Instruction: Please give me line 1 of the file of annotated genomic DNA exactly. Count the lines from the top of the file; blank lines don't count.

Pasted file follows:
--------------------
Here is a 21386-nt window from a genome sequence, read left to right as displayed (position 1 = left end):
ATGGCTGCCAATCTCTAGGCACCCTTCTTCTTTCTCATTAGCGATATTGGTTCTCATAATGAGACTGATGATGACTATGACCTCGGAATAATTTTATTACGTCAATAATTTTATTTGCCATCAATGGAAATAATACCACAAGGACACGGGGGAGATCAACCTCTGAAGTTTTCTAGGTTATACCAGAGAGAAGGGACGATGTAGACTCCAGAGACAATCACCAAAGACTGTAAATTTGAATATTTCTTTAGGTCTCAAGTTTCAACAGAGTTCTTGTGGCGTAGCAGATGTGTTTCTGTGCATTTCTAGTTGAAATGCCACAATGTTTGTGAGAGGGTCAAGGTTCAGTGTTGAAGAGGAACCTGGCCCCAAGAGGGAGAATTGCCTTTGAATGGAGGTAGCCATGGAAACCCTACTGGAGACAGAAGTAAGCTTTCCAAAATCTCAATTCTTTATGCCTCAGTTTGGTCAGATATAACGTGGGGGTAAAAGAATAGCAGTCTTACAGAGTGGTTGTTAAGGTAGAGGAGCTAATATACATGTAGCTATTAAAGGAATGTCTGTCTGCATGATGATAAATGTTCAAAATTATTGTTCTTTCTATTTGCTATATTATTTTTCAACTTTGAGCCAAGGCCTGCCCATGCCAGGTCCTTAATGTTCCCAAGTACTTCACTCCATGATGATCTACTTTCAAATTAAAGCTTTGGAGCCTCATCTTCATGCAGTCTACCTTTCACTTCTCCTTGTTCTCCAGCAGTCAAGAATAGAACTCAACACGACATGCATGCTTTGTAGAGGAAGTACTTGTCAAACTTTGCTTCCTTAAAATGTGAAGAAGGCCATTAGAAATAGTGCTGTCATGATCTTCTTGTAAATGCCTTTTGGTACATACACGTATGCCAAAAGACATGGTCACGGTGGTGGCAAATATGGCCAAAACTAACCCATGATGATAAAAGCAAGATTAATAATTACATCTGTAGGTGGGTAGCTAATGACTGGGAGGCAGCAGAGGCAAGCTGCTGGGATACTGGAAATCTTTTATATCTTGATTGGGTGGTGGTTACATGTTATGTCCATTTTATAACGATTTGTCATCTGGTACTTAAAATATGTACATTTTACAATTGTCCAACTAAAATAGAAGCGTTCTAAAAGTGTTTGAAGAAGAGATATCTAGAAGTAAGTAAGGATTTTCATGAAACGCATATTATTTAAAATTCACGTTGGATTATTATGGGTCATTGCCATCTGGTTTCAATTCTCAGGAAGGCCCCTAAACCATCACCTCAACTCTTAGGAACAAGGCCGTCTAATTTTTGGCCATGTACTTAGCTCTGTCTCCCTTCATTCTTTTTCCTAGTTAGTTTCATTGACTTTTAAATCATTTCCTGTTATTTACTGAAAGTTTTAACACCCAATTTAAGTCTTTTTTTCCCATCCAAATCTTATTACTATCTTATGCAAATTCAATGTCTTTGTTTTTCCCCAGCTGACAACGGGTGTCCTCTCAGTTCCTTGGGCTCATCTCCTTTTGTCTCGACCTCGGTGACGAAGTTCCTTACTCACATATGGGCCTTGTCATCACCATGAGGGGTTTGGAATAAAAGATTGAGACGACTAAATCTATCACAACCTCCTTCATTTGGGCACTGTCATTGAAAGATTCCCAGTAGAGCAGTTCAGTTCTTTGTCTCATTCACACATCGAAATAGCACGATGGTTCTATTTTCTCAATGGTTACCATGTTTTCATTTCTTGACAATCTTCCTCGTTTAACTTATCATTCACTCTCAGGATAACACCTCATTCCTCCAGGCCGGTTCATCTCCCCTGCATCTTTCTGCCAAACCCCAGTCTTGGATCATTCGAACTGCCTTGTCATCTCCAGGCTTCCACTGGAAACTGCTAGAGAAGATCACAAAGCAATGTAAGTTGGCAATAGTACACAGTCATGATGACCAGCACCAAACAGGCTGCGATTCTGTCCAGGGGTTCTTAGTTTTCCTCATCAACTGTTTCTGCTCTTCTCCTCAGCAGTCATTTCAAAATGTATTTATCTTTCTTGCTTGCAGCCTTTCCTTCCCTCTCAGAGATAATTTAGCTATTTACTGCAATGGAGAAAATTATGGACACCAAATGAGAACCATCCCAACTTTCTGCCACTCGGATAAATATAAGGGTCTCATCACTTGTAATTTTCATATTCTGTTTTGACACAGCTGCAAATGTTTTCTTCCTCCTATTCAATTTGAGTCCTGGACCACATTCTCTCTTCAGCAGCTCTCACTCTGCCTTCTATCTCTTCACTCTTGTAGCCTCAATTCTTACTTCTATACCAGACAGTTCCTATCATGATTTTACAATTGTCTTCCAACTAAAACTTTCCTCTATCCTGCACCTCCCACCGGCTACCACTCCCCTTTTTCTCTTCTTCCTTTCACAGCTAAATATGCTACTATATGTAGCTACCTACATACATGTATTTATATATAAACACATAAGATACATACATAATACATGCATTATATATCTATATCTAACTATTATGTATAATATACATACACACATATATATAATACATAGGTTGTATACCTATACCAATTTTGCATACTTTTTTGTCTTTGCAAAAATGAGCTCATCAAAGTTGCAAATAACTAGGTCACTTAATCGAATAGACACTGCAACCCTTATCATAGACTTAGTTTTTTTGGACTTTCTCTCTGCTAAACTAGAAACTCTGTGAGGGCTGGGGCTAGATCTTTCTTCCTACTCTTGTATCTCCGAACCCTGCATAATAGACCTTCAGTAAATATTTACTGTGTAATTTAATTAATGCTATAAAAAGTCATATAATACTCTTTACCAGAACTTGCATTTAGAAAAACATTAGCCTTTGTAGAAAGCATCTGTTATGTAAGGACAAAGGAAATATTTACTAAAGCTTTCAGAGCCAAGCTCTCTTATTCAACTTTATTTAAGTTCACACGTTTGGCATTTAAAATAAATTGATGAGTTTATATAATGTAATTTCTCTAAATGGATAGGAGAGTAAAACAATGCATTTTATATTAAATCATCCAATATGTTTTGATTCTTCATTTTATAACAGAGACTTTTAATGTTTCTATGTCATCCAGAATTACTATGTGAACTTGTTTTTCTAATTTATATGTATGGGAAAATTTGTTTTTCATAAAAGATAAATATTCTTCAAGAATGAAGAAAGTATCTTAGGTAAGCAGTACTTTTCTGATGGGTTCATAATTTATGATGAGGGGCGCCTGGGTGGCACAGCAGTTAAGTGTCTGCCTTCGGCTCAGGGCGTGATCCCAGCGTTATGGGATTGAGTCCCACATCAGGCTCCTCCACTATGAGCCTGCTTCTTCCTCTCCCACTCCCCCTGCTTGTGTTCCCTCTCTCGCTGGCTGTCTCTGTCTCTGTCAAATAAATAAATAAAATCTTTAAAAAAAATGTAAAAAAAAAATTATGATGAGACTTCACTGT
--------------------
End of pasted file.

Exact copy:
Here is a 21386-nt window from a genome sequence, read left to right as displayed (position 1 = left end):